“Proactively” means without a direct request from a user. Indeed, a user may not even realize that a proactive step by an embodiment was possible until a result of the step has been presented to the user. Except as otherwise stated, any computational and/or automatic step described herein may also be done proactively.
Throughout this document, use of the optional plural “(s)”, “(es)”, or “(ies)” means that one or more of the indicated features is present. For example, “processor(s)” means “one or more processors” or equivalently “at least one processor”.
For the purposes of United States law and practice, use of the word “step” herein, in the claims or elsewhere, is not intended to invoke means-plus-function, step-plus-function, or 35 United State Code Section 112 Sixth Paragraph/Section 112(f) claim interpretation. Any presumption to that effect is hereby explicitly rebutted.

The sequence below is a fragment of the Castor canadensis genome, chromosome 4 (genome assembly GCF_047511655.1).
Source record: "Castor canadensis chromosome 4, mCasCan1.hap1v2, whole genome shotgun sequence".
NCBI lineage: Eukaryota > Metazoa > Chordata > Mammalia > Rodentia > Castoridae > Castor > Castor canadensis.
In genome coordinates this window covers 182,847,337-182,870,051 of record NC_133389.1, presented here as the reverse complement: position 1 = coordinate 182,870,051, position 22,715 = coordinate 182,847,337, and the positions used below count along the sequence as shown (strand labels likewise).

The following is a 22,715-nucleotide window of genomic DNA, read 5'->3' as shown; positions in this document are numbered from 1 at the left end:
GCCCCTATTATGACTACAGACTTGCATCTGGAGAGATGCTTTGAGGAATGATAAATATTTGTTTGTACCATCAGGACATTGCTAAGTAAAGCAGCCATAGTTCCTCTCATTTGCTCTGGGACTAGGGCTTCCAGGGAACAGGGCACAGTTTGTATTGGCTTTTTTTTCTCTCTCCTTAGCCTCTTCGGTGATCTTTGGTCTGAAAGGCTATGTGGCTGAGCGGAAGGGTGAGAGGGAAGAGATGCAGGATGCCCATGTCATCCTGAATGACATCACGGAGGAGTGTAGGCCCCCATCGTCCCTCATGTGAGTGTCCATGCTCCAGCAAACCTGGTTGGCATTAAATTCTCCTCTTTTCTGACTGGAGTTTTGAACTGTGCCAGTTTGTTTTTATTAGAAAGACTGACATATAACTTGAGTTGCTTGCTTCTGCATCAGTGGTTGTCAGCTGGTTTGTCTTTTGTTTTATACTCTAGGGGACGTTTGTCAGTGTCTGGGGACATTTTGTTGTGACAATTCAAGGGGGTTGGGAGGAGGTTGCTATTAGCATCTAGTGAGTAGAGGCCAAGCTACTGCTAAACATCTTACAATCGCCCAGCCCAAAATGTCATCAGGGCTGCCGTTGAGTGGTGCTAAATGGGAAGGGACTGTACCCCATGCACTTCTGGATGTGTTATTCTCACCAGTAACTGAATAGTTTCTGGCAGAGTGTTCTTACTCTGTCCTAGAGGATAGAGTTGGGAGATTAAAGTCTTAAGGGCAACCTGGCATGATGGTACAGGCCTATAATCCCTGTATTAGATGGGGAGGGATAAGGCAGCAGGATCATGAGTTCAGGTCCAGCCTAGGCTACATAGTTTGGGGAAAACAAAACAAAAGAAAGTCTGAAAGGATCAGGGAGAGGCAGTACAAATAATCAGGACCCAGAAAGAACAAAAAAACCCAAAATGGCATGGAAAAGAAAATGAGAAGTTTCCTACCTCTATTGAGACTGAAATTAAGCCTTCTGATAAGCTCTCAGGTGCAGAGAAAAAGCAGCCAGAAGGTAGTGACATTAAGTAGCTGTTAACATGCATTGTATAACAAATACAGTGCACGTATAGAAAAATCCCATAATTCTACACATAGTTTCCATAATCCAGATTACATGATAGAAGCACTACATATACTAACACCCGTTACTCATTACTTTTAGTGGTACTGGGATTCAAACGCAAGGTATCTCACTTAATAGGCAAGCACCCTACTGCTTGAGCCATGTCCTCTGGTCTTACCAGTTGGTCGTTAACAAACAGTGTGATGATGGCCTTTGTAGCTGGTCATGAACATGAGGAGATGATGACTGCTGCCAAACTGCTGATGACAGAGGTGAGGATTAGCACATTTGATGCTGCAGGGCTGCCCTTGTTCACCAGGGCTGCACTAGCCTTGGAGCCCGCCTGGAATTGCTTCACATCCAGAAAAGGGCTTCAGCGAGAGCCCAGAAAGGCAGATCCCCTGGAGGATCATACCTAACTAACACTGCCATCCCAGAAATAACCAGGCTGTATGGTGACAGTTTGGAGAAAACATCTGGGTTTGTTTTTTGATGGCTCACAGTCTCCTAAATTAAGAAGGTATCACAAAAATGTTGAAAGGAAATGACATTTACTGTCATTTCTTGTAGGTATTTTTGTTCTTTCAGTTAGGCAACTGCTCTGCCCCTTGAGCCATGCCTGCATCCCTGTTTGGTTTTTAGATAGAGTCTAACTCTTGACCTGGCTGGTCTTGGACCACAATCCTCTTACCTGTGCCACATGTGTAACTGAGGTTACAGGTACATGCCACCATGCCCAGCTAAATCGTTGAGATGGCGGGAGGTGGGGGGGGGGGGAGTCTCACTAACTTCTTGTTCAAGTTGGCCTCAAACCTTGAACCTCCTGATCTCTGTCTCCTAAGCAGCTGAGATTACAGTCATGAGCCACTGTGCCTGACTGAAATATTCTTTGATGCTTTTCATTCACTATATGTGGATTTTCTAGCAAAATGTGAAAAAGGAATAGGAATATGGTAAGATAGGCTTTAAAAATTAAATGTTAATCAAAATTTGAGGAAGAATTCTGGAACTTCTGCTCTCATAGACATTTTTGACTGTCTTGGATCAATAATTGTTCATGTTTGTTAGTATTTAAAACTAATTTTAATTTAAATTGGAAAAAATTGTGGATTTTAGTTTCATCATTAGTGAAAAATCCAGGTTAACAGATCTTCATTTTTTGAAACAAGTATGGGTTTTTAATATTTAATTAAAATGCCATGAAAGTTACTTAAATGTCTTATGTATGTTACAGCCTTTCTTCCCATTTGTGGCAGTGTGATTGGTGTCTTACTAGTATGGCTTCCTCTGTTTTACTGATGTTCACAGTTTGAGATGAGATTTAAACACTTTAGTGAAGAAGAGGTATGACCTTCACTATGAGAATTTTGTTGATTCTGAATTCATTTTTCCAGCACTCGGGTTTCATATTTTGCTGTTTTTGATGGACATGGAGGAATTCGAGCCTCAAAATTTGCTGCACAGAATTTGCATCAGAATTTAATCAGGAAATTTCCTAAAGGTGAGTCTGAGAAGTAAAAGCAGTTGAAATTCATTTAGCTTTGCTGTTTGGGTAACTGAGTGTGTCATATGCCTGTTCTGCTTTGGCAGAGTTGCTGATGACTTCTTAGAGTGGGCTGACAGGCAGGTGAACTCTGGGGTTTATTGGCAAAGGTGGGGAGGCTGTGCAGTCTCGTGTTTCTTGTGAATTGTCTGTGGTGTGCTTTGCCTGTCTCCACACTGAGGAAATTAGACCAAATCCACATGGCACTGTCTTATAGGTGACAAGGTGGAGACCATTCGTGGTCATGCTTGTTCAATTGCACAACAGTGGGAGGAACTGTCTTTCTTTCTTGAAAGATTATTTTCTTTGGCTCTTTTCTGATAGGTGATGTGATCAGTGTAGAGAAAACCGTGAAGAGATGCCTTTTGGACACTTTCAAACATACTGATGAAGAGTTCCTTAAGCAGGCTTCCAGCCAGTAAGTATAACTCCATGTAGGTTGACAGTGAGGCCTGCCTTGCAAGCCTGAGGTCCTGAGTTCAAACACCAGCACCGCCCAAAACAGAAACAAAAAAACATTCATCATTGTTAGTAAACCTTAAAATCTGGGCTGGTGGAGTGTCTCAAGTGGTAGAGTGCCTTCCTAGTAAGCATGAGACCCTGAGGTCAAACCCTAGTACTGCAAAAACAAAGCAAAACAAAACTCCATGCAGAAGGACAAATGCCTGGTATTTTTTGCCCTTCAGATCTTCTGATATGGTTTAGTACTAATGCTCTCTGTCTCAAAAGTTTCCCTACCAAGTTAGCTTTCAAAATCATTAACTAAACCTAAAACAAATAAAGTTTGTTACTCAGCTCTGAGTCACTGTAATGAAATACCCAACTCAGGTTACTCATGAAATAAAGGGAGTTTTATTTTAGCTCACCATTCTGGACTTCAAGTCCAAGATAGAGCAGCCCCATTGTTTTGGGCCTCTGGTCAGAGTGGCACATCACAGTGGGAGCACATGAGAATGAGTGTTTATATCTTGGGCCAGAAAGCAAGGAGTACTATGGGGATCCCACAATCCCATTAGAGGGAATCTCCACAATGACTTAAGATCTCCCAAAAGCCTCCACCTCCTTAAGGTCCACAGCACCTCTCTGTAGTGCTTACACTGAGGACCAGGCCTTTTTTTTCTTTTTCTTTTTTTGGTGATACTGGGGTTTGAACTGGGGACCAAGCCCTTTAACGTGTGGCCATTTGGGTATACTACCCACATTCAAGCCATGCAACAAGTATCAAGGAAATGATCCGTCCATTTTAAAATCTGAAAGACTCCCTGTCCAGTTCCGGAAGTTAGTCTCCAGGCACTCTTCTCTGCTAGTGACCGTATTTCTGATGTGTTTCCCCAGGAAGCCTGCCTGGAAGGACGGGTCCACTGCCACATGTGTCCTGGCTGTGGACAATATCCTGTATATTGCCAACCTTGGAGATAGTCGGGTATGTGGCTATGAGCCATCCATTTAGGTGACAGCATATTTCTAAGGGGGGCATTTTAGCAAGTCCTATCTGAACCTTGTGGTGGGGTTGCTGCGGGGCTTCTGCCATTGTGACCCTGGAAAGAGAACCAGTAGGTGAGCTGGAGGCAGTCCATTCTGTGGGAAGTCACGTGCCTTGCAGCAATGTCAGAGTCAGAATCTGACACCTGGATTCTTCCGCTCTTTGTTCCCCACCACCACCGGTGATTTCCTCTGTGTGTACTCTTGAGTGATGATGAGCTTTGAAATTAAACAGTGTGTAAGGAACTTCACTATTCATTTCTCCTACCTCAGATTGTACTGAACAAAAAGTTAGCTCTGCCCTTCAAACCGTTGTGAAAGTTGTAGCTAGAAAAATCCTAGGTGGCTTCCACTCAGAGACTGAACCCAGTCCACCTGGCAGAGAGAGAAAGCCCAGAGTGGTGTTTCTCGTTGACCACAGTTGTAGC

For the purposes of United States law and practice, the claims are not intended to invoke means-plus-function interpretation unless they use the phrase “means for”. Claim language intended to be interpreted as means-plus-function language, if any, will expressly recite that intention by using the phrase “means for”. When means-plus-function interpretation applies, whether by use of “means for” and/or by a court's legal construction of claim language, the means recited in the specification for a given noun or a given verb should be understood to be linked to the claim language and linked together herein by virtue of any of the following: appearance within the same block in a block diagram of the figures, denotation by the same or a similar name, denotation by the same reference numeral, a functional relationship depicted in any of the figures, a functional relationship noted in the present disclosure's text. For example, if a claim limitation recited a “zac widget” and that claim limitation became subject to means-plus-function interpretation, then at a minimum all structures identified anywhere in the specification in any figure block, paragraph, or example mentioning “zac widget”, or tied together by any reference numeral assigned to a zac widget, or disclosed as having a functional relationship with the structure or operation of a zac widget, would be deemed part of the structures identified in the application for zac widgets and would help define the set of equivalents for zac widget structures.